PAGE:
I was driving home from the grocery store when I smelled something funny. I thought maybe something was burning. The gauges on the dashboard were clear, the car was not overheating or malfunctioning. Still, there was a smell. Was it tar? I checked the rearview mirrors for construction vehicles. Nothing. What about mulch? Sometimes mulch smells odd. A panoramic visual investigation revealed there were no landscape trucks in the observable vicinity. What was that smell?
Once home, I unloaded the groceries and discovered a broken bottle of soy sauce, emptied of its contents. I had found the culprit. I discarded the bottle and put the entire mess out of my mind.
Later that week, a heat wave drove temperatures above ninety degrees. My car windows were securely sealed, trapping all sixteen ounces of commercially prepared soy sauce inside the dark and damp interior cavity. I drove to work with my head out the window, much as my dog rides in the car, gulping the less odiferous exhaust of diesel trucks.
Soy sauce is made of fermented soybeans and a few other ingredients including Aspergillus which is a fungus. There were, undoubtedly, full stalagmites of fungus growing in the carpet back there. I envisioned them with beady eyes, or maybe a singular eye, carrying nefarious looking tools in their little fungus hands. Cartoon fungus. That's what was probably living in my trunk.
I went to AutoZone and bought every cleanser on the shelf. Rug shampoo, vinyl cleaner, deodorizing powder. I bought a brush, a chamois, an absorbent pad and a little aromatic dispenser to hang from the mirror. I followed the directions exactly. Until the end. That's when I made the single tactical mistake.
I rinsed it.
It seemed reasonable at the time. The store bought chemicals had succeeded in doing basically one thing. Adding new smells. In my defense, let me just say that I am smell-adverse. I don't like perfume, scented candles, room fresheners, nothing. And so rinsing away the lavender lilt, sparkling chloride, fresh cedar and mountain air was a no brainer.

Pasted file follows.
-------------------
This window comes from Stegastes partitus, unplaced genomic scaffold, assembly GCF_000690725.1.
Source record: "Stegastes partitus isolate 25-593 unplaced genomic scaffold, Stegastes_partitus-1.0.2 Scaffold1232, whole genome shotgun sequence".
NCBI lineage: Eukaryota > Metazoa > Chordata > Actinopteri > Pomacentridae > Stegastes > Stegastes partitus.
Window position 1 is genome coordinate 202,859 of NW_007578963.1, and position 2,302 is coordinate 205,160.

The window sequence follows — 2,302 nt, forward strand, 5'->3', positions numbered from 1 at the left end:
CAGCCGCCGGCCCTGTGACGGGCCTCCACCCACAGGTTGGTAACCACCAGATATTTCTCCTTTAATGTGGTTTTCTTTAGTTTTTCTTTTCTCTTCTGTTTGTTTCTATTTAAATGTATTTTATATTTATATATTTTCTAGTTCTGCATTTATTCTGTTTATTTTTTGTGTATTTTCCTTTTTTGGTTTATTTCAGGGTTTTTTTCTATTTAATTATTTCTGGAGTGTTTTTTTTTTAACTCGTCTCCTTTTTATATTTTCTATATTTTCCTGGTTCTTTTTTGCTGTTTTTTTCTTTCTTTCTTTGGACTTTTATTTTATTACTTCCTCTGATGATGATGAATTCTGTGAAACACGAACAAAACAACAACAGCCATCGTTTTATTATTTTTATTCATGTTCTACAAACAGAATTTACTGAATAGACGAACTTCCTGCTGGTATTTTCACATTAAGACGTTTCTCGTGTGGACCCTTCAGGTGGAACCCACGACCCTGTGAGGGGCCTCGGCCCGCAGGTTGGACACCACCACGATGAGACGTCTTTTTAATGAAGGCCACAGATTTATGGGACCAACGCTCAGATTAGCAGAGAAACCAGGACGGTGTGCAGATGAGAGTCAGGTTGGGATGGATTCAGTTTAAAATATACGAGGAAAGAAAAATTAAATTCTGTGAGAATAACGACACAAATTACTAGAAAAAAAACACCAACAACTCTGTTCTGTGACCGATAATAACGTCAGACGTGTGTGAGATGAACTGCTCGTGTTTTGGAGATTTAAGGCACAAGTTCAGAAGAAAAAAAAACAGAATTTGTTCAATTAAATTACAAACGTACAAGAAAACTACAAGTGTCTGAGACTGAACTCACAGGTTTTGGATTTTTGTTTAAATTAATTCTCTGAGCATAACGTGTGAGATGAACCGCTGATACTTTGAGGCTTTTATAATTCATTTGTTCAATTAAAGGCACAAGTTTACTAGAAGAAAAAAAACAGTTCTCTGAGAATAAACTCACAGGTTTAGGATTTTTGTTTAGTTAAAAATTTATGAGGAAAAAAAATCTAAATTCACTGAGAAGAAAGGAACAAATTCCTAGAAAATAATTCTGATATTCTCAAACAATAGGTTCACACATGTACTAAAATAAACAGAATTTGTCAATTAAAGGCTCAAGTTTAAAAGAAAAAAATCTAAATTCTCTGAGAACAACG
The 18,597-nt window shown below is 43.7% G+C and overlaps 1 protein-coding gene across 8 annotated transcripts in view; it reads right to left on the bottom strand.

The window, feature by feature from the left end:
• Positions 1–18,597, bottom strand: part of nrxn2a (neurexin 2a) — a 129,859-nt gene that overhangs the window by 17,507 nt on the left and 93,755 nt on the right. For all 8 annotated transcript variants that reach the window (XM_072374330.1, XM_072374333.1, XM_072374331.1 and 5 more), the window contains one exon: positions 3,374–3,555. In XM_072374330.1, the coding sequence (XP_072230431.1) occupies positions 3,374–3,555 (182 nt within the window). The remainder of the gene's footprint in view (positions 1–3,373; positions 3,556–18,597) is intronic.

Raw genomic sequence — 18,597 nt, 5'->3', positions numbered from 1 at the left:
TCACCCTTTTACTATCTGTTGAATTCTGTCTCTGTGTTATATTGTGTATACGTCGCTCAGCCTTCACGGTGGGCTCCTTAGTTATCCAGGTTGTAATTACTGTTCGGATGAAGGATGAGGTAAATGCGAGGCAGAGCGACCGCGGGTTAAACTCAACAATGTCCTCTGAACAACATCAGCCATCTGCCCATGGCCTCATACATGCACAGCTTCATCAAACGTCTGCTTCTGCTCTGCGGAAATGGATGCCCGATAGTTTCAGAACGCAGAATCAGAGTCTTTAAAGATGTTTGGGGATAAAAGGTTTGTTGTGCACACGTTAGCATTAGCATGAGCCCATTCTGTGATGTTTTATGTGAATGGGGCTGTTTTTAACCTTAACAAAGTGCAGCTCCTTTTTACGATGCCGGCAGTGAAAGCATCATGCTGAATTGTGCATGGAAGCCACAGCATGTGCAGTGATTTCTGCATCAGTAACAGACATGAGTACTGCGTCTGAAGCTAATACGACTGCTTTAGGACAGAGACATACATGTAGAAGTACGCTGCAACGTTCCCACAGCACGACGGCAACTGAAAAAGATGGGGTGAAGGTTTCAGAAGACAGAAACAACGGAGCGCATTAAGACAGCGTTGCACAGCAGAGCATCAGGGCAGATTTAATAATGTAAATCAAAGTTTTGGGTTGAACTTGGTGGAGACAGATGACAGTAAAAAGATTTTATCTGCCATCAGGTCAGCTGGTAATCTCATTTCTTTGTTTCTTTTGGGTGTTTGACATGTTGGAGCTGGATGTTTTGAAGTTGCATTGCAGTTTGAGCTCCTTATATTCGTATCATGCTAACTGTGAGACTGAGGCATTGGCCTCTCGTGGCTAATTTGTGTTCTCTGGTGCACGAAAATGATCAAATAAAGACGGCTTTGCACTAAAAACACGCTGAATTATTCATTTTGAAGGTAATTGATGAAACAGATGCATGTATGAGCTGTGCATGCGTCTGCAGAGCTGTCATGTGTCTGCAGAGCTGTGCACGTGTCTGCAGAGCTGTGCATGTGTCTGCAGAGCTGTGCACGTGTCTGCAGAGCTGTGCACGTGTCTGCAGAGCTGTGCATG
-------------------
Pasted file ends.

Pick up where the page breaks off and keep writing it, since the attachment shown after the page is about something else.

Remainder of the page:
Then, the airbag light illuminated on the dash. Easy enough to ignore when you're practically asphyxiated by soy sauce and cleanser. One day, I noticed a piece of car, unidentifiable but likely important, laying all alone on the driveway. I threw it into the trunk before my husband could notice.
At the car dealership, the service manager seemed confused by the hunk of metal that had dropped from the chassis of my relatively new vehicle. He noted that one edge of the slab seemed burned, charred almost, and he inquired if I'd done any repairs to the vehicle. I made some sort of whimsical remark about never applying my own deficient mechanical skills to something as complicated as a finely crafted automobile.
The service technician called a few hours later. It seemed, he explained, that there was some sort of liquid pooled in the undercarriage of the car.
"That's the soy sauce," I explained the incident, minimizing my own participation in the de-smelling process.
He was quiet too long. "How big was the bottle that broke?" he asked.
"Eight ounces," I said.
"Eight?" He cross-examined me. "Are you sure? The spare tire well has a lot of fluid in it. And the battery looks as if it was coated in some sticky brown liquid. And the wires going to and from the battery are corroded. The housing for the battery itself is degrading. There is a residue on the terminals, on the couplings. I guess that there is the soy sauce." He paused, unconvinced. "We can't determine just yet where all the fluid is from."
I did not hesitate to tell him. "I ran the hose in there." I said. "You know, to clear out the smell."
Turns out, you can't rinse out the back of your car using the garden hose.
The car required a new battery and battery housing, and the section of chassis that had disconnected itself from the undercarriage was ordered and then reattached. There was also the matter of the shorted-out electrical system, which I will forever refuse to disclose. The cost rivaled the price of a used car, but I paid anyway and pretended to be satisfied with the work. They had, after all, spent nearly a week repairing the car.
Worst of all, the car still smells.